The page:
examine her expenses. Since taking office in January 1999, Harris has
greatly expanded the emphasis of international relations in her office and
traveled to a number of countries at state expense. Mann said he made the
decision to request security for Harris because he felt there "was a clear
and present danger to her safety."
Mann said he discussed the situation with the FDLE and
they agreed that she could be in danger. "Regardless of the nature of
the event, the performance of her duties created a need for protection,"
Mann said. Harris was out of the country on personal leave this week and
could not be reached for comment. As Harris presided over Florida's
close presidential race last year, she became the butt of late-night
comedians and was repeatedly vilified by Democrats who accused her of
helping steal the election for Bush. Thousands of Americans e-mailed her. A
few threatened her.
Much of the criticism leveled at Harris came because
she served as one of several co-chairs of Bush's presidential campaign in
Florida. Her role in certifying Bush as the winner of last year's election
drew praise from Republicans who made her the toast of the town during
Two FDLE agents who accompanied her to Washington
billed the state $8,350 for inaugural events, an expense that was paid by
the secretary of state's office account to FDLE. The tab included the hourly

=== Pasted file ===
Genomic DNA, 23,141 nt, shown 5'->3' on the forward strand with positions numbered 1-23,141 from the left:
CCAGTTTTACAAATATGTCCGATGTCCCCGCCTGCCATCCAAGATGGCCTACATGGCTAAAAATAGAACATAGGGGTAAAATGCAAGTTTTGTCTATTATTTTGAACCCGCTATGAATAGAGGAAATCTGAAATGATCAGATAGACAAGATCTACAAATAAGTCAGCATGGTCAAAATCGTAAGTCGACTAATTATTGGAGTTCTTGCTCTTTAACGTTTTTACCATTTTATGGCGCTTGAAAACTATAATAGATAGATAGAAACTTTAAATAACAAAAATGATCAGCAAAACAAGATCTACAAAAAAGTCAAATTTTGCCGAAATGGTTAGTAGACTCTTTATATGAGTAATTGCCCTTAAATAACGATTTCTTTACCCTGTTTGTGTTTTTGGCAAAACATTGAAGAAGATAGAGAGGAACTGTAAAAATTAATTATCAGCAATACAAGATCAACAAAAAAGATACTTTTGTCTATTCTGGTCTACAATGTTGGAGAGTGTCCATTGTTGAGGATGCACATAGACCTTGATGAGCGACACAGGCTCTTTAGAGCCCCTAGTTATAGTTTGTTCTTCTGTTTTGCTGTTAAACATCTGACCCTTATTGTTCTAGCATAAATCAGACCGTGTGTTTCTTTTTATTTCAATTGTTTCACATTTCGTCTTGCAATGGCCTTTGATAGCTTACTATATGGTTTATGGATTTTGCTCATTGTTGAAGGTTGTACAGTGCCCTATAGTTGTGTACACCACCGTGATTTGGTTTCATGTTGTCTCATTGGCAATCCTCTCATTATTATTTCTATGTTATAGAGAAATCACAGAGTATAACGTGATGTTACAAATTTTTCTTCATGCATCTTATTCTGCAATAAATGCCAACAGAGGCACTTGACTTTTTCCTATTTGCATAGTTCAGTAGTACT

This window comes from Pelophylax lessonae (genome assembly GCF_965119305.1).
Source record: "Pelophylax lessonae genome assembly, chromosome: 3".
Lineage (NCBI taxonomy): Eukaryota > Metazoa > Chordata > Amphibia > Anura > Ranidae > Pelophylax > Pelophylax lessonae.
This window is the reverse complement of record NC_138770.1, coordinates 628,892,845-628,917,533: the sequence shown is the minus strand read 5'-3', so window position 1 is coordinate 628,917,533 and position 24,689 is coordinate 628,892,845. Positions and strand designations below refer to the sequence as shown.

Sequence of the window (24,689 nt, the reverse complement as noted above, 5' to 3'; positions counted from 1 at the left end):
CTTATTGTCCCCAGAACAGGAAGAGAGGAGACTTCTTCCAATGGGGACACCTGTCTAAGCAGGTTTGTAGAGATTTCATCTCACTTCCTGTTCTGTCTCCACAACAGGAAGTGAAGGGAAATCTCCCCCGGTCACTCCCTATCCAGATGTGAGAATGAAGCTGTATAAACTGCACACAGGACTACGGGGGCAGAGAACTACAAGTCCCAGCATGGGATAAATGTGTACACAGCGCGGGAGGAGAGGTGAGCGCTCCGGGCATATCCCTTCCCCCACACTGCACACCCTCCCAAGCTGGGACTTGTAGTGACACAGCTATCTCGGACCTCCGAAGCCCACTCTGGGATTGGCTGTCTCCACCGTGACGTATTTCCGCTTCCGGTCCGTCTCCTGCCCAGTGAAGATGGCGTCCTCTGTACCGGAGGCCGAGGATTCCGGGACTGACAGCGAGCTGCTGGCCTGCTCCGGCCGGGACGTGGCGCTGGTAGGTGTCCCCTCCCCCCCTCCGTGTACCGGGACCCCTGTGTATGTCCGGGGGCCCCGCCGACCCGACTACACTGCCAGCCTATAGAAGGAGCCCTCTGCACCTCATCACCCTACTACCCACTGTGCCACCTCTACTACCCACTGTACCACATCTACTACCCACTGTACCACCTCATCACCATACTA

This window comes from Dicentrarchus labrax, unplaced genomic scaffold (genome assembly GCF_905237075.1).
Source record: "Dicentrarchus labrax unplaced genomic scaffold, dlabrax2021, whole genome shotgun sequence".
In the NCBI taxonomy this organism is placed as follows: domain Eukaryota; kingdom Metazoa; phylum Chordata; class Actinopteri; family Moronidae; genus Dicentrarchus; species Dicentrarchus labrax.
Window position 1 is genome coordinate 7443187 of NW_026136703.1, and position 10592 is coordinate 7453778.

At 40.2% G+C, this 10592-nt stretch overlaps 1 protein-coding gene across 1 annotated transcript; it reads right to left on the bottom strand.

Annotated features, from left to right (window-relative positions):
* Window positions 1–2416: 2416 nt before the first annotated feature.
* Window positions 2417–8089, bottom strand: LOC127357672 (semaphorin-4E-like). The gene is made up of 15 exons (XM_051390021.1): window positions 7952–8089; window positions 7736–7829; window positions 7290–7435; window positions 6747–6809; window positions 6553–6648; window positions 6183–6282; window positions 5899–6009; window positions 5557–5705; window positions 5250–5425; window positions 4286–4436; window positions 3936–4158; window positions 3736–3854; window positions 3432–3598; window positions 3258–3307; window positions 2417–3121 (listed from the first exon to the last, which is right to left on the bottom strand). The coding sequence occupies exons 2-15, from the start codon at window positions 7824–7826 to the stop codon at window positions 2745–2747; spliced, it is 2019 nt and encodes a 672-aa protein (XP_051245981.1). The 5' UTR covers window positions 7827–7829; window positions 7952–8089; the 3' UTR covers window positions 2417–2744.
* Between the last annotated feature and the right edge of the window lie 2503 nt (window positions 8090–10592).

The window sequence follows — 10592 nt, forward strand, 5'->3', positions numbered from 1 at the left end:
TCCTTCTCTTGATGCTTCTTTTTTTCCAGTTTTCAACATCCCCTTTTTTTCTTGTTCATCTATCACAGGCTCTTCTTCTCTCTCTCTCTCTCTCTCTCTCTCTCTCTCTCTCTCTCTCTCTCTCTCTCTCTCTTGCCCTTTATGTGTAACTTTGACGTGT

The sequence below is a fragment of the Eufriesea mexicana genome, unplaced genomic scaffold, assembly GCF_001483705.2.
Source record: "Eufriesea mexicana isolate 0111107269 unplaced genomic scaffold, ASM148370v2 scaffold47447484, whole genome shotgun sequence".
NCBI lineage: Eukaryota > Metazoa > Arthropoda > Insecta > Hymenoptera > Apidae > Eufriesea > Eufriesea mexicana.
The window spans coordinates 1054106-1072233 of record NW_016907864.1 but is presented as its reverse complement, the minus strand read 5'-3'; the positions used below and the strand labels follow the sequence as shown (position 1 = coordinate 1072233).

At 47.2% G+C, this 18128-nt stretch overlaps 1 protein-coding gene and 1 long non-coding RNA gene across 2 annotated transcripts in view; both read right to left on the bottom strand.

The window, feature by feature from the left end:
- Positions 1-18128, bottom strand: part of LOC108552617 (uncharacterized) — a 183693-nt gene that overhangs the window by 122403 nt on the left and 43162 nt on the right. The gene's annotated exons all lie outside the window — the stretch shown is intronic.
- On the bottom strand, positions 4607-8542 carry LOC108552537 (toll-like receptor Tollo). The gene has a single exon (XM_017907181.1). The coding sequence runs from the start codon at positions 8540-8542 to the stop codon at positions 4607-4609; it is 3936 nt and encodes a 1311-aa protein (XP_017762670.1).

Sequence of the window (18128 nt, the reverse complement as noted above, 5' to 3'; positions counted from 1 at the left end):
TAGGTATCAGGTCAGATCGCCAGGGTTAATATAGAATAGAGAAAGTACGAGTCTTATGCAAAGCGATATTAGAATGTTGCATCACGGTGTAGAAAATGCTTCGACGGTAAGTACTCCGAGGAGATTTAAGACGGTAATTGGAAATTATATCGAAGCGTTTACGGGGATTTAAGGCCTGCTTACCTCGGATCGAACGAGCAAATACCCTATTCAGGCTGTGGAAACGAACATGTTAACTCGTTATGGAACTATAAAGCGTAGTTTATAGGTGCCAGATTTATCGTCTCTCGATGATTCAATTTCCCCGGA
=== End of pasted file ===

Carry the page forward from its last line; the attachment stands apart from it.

wages of each agent, rooms costing more than $250 a night at the Ritz
Carlton in Washington, D.C., food and drink and round-trip air fare. The
FDLE has submitted a bill for $14,131 for the trip to Argentina and Uruguay
and expects to be reimbursed by Harris' Department of State. The largest
single expense for security services for Harris was for salaries paid to the
agents who provided security at her home and office in the days after the
election: $24,671. When other expenses were added, the total for security at
her home and office was $25,850.
"This was my call," Mann said. "Her trips received a
great deal of publicity and there was an encounter with a stalker in South
America." Officials at the FDLE said the stalker was a man at an
airport who continuously watched Harris as she waited for an airplane, but
made no attempt to approach her. The man was not confronted by the agents
traveling with her. Last November, the FDLE investigated a threat
against Harris made by a man who called her office and demanded to be on the
presidential ballot. The Central Florida man was identified as a person who
had made false 911 calls accusing the sheriff of one county of being a
pedophile and a state attorney of drug trafficking. The man lived near
Orlando, owned no vehicle and has no record of violent offenses but was seen
by FDLE investigators as a possible threat to Harris when the situation was
evaluated in November 2000.
Although Florida law leaves it to FDLE Director James
T. "Tim" Moore to determine when security for a Cabinet member or a visiting
dignitary is "in the best interest of the state," it would be all but
impossible for the agency to refuse such a request since the governor and
Cabinet collectively serve as his bosses. Moore said the situation
surrounding Harris was extremely unusual. He said he takes such requests
very seriously and relies on advice from professional officers who assess
the potential for danger. The law limits such service to events where there
is a "public purpose" or where the failure to provide security would result
"in a clear and present danger to the personal safety" of a person "or could